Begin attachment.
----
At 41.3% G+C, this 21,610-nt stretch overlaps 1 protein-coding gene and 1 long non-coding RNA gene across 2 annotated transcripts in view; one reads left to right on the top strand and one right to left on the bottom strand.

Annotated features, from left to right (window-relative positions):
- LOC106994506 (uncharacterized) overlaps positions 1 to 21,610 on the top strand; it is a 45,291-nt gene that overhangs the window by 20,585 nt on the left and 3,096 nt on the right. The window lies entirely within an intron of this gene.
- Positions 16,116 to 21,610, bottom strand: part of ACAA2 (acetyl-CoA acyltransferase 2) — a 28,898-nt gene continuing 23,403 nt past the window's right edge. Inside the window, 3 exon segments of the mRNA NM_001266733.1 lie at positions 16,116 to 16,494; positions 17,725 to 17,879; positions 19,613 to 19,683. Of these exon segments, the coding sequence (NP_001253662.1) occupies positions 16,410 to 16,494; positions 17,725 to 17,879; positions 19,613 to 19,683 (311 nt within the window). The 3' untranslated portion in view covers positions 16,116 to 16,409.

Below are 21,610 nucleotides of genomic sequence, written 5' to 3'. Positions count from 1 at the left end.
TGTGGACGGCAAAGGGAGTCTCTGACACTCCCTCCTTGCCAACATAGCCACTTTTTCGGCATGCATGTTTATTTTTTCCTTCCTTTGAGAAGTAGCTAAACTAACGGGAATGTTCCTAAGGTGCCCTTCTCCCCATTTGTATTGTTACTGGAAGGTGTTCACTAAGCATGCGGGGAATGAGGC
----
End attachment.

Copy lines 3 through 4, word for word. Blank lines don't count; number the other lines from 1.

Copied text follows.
- LOC106994506 (uncharacterized) overlaps positions 1 to 21,610 on the top strand; it is a 45,291-nt gene that overhangs the window by 20,585 nt on the left and 3,096 nt on the right. The window lies entirely within an intron of this gene.
- Positions 16,116 to 21,610, bottom strand: part of ACAA2 (acetyl-CoA acyltransferase 2) — a 28,898-nt gene continuing 23,403 nt past the window's right edge. Inside the window, 3 exon segments of the mRNA NM_001266733.1 lie at positions 16,116 to 16,494; positions 17,725 to 17,879; positions 19,613 to 19,683. Of these exon segments, the coding sequence (NP_001253662.1) occupies positions 16,410 to 16,494; positions 17,725 to 17,879; positions 19,613 to 19,683 (311 nt within the window). The 3' untranslated portion in view covers positions 16,116 to 16,409.